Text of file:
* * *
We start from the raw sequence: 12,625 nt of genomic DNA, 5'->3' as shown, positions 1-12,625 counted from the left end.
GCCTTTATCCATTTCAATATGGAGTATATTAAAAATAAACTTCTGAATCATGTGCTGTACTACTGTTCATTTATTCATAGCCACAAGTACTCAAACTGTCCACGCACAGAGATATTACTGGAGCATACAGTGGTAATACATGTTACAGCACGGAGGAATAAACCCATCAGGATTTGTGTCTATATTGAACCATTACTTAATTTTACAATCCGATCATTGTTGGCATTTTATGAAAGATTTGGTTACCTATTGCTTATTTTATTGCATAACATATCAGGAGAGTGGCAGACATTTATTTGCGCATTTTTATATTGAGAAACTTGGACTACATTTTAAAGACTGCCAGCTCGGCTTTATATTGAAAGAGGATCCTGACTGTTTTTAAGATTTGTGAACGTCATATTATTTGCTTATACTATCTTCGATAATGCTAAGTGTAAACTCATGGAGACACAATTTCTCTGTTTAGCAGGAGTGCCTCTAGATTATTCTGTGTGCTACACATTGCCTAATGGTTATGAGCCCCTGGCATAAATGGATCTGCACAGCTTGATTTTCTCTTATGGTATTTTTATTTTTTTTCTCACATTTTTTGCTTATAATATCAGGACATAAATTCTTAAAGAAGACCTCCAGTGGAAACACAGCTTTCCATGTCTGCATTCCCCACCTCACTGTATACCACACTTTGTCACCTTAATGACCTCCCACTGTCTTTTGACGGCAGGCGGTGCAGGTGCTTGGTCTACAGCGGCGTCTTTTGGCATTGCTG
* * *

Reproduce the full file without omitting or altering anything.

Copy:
We start from the raw sequence: 12,625 nt of genomic DNA, 5'->3' as shown, positions 1-12,625 counted from the left end.
GCCTTTATCCATTTCAATATGGAGTATATTAAAAATAAACTTCTGAATCATGTGCTGTACTACTGTTCATTTATTCATAGCCACAAGTACTCAAACTGTCCACGCACAGAGATATTACTGGAGCATACAGTGGTAATACATGTTACAGCACGGAGGAATAAACCCATCAGGATTTGTGTCTATATTGAACCATTACTTAATTTTACAATCCGATCATTGTTGGCATTTTATGAAAGATTTGGTTACCTATTGCTTATTTTATTGCATAACATATCAGGAGAGTGGCAGACATTTATTTGCGCATTTTTATATTGAGAAACTTGGACTACATTTTAAAGACTGCCAGCTCGGCTTTATATTGAAAGAGGATCCTGACTGTTTTTAAGATTTGTGAACGTCATATTATTTGCTTATACTATCTTCGATAATGCTAAGTGTAAACTCATGGAGACACAATTTCTCTGTTTAGCAGGAGTGCCTCTAGATTATTCTGTGTGCTACACATTGCCTAATGGTTATGAGCCCCTGGCATAAATGGATCTGCACAGCTTGATTTTCTCTTATGGTATTTTTATTTTTTTTCTCACATTTTTTGCTTATAATATCAGGACATAAATTCTTAAAGAAGACCTCCAGTGGAAACACAGCTTTCCATGTCTGCATTCCCCACCTCACTGTATACCACACTTTGTCACCTTAATGACCTCCCACTGTCTTTTGACGGCAGGCGGTGCAGGTGCTTGGTCTACAGCGGCGTCTTTTGGCATTGCTG